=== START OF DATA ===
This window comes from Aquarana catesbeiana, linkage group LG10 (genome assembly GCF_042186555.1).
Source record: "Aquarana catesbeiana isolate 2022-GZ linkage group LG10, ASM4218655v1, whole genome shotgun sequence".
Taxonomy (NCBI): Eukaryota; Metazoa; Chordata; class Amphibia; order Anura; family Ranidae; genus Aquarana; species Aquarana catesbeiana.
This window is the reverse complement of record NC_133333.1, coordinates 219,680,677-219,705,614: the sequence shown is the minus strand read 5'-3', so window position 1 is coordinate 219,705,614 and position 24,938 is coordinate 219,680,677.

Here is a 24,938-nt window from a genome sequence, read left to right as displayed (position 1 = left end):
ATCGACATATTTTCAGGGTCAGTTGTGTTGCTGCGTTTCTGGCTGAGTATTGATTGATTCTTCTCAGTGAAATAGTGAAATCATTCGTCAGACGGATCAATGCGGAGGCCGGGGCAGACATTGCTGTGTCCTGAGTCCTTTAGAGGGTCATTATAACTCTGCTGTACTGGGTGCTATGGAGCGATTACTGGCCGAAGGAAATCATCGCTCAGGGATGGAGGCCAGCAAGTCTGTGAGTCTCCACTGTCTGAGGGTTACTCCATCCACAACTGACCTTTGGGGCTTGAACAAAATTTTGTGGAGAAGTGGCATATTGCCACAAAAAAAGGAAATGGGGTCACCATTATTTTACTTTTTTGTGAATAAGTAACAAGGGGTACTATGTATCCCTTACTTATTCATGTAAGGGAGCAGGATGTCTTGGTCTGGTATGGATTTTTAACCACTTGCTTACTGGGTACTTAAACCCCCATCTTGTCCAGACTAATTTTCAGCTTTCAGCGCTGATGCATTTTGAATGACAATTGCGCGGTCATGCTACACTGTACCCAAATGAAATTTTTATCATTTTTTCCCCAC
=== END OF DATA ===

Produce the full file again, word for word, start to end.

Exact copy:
This window comes from Aquarana catesbeiana, linkage group LG10 (genome assembly GCF_042186555.1).
Source record: "Aquarana catesbeiana isolate 2022-GZ linkage group LG10, ASM4218655v1, whole genome shotgun sequence".
Taxonomy (NCBI): Eukaryota; Metazoa; Chordata; class Amphibia; order Anura; family Ranidae; genus Aquarana; species Aquarana catesbeiana.
This window is the reverse complement of record NC_133333.1, coordinates 219,680,677-219,705,614: the sequence shown is the minus strand read 5'-3', so window position 1 is coordinate 219,705,614 and position 24,938 is coordinate 219,680,677.

Here is a 24,938-nt window from a genome sequence, read left to right as displayed (position 1 = left end):
ATCGACATATTTTCAGGGTCAGTTGTGTTGCTGCGTTTCTGGCTGAGTATTGATTGATTCTTCTCAGTGAAATAGTGAAATCATTCGTCAGACGGATCAATGCGGAGGCCGGGGCAGACATTGCTGTGTCCTGAGTCCTTTAGAGGGTCATTATAACTCTGCTGTACTGGGTGCTATGGAGCGATTACTGGCCGAAGGAAATCATCGCTCAGGGATGGAGGCCAGCAAGTCTGTGAGTCTCCACTGTCTGAGGGTTACTCCATCCACAACTGACCTTTGGGGCTTGAACAAAATTTTGTGGAGAAGTGGCATATTGCCACAAAAAAAGGAAATGGGGTCACCATTATTTTACTTTTTTGTGAATAAGTAACAAGGGGTACTATGTATCCCTTACTTATTCATGTAAGGGAGCAGGATGTCTTGGTCTGGTATGGATTTTTAACCACTTGCTTACTGGGTACTTAAACCCCCATCTTGTCCAGACTAATTTTCAGCTTTCAGCGCTGATGCATTTTGAATGACAATTGCGCGGTCATGCTACACTGTACCCAAATGAAATTTTTATCATTTTTTCCCCAC